Where do you write?

dungeon

Joe’s Post #22 — So is where you write important at all? Do you have a room set up? A desk? A dungeon?

Do you love to write in a coffee shop? While traveling? In a coffee shop in a dungeon while traveling?

Much to my surprise, I  found that if I have a space set up at home, a place far away from distractions like TV or cleaning or TV or gaming or TV or reading, I can get quite a lot of writing done. So, for me, yes, a dedicated space certainly helps. At least for my novels.

But interestingly enough, word-wise, when I’m on vacation, I write up a storm. Last year, in Vegas, in two weeks, I rewrote 500 pages and posted 3 blogs a day. That’s pretty serious writing. It helped that I had a dedicated space in Vegas, but the truth is, I think the farther away I am from my life and distractions, the more writing I get done.

At home, even with a dedicated space, I find it way too easy to get pulled away from writing. Unlike when I’m traveling, I have to cook for myself. Shop. Take the dog for a walk. Make my bed. Vacuum. Stare at a stack of boxes I’ve yet to unpack.

But it’s more than that. When I’m away from home, it’s like I become a different Joe. Not assless-chaps-and-a-Harley-Joe, but writing can fill my life more completely. It’s easy and so much fun to blog about all the new experiences or new adventures I’m having. (I mean, hey, what would you rather read about, an encounter with a serial killer or how I cleaned the lint out of the dryer?)

And novel-wise, I found it so exciting to be visiting the place where my story was set. As many of you have probably found out, when you’re traveling, your senses are on high alert so if you ever need inspiration, all you need to do is walk out the door and look Lyon - dinner at La Francottearound. Feel how hot a stone can get in 120 degree heat. Smell the salty decay of the Salton Sea. Hear how thunder booms in a valley.

It’s not that you can’t find those experiences closer to home but, at least for me, a change of scenery inspires me to write like a mad man, like there was no such thing as writer’s block, like I was possessed by the spirit of Stephen King.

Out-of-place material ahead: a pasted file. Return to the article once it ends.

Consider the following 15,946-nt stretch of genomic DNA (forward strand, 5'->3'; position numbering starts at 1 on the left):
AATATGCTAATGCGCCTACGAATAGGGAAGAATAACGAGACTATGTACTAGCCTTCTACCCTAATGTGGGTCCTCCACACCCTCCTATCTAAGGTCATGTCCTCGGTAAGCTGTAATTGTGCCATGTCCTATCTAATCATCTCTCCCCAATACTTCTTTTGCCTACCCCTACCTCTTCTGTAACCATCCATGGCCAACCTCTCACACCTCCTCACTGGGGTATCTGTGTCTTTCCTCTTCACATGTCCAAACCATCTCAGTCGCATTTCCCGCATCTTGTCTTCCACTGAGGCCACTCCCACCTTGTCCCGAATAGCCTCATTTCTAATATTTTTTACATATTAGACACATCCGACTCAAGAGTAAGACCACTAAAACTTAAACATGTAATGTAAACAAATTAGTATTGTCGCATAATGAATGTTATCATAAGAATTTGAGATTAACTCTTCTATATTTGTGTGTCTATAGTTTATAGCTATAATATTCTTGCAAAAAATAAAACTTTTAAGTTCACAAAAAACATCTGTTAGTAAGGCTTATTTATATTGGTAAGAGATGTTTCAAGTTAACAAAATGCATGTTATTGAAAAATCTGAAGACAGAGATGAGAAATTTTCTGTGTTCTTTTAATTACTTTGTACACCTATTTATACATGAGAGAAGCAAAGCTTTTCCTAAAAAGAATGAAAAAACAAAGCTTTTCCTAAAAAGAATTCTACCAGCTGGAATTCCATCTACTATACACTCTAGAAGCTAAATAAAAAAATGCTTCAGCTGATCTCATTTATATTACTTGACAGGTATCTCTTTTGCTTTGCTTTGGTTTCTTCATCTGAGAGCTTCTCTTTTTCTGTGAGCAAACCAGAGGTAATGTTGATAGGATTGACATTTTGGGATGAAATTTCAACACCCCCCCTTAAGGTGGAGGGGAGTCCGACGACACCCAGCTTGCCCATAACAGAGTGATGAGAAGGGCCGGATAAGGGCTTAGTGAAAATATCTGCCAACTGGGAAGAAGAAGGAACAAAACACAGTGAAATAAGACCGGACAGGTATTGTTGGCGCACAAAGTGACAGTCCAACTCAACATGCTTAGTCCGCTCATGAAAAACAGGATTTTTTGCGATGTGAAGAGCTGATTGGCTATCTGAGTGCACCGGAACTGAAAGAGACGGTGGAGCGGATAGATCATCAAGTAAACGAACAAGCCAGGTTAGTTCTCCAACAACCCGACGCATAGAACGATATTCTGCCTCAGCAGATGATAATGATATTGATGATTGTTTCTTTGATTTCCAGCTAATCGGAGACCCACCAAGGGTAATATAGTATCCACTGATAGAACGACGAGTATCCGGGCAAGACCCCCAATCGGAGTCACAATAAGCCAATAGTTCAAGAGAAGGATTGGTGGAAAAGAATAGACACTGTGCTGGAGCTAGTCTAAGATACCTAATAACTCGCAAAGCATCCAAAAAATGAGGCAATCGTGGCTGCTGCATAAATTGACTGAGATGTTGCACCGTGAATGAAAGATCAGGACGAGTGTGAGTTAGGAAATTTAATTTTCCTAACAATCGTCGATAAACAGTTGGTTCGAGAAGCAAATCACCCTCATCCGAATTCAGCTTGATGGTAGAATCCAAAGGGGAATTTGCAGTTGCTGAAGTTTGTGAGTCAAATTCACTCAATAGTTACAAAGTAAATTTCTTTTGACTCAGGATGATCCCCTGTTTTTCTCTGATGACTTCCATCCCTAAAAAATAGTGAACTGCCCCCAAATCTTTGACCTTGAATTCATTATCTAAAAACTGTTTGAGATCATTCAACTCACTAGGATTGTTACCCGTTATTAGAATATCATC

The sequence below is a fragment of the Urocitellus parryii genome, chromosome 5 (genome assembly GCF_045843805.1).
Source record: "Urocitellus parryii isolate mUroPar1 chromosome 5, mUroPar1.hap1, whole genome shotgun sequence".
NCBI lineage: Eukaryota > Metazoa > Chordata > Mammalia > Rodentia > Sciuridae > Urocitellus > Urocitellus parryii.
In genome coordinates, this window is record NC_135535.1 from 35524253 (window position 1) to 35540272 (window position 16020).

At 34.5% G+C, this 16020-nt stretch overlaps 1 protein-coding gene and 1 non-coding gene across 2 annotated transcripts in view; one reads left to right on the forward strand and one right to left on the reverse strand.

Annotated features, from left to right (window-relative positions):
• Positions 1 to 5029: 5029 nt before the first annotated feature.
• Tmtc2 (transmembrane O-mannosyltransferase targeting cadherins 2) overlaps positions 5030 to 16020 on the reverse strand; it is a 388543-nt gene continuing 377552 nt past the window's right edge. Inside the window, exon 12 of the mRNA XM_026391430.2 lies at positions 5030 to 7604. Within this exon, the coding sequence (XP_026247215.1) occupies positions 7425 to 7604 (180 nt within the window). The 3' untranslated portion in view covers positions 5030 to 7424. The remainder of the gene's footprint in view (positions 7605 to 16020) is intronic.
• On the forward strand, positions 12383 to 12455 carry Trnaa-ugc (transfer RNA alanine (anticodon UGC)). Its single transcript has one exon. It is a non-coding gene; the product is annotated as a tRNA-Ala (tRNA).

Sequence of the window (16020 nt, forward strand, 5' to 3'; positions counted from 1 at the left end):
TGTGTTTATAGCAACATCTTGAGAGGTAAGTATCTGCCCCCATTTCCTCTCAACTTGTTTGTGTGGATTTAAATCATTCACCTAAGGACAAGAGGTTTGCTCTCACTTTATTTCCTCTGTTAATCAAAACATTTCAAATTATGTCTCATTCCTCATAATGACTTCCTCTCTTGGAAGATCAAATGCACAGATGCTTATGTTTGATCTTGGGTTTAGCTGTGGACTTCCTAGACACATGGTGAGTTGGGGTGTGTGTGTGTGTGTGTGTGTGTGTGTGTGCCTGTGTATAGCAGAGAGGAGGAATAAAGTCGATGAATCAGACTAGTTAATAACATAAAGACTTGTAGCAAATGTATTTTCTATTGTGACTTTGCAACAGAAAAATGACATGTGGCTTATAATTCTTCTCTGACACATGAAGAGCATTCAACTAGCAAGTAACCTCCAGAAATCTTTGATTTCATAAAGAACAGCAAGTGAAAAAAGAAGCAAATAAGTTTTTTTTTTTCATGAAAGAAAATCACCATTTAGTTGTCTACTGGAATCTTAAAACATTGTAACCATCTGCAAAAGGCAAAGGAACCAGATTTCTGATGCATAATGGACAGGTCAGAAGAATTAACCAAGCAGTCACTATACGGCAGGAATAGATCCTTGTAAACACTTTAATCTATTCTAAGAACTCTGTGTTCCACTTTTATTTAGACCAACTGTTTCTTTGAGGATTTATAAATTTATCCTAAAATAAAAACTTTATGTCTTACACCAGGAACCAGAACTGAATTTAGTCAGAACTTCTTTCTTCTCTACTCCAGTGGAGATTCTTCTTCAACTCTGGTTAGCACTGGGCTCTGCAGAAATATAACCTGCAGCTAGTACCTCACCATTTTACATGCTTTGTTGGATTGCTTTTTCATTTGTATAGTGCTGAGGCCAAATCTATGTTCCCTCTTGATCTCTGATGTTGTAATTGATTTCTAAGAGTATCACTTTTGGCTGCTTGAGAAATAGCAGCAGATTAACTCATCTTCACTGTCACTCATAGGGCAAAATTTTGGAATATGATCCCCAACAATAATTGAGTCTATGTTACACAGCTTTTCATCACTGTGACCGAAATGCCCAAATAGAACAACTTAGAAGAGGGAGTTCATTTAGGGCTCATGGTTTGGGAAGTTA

In the end, away from home, at home, in a fine restaurant in Lyon or a desk in the attic, on a beach on Maui or in front of the TV, what matters is that you find a way to write.

Queries Sent: 0 (took the week off)

Things I learned – if you go looking for dungeon pictures you find some pretty disturbing stuff.

Times I thought my last novel was awesome: 22

Times I thought my last novel was crap, complete and utter crap: 21

8 thoughts on “Where do you write?

  1. Hi Joe,
    Where do I write? I write in my head. Sitting waiting for a bus, on the ferry, walking the dog, in the shower even. And then, when I get down to sitting at the keyboard, the flowing words and metaphors that I had so cleverly penned in my head fail to retain their glittering potential. What I thought sounded magical, mystical, inspirational when fluttering around inside my brain, frequently disappoints once it has been re-formed and re-routed down through the neck, via my arms into my fingers, and finally onto the glaring blue/white of the newly opened and expectant word document.
    I have a strange relationship with my word document.
    I imagine it staring back at me, empty, mocking, yet seductive, happily accepting the dark font as I type it. But all the while, just behind the screen, it is grinning, in the knowledge that very soon I will once again hit that delete button and return it back to its former enticing blankness.
    Perhaps the two of us should agree to a trial separation whilst I revert to pen and paper for a while?
    best regards
    Louise

    • Wow, Louise — you’ve been reading my mail. Maybe you struggle to get the right words on paper, but your blog comment is wildly articulate, entertaining and insightful. Love it! You better get on with your story about your darling girl with the lovely little case — sorry can’t remember her name.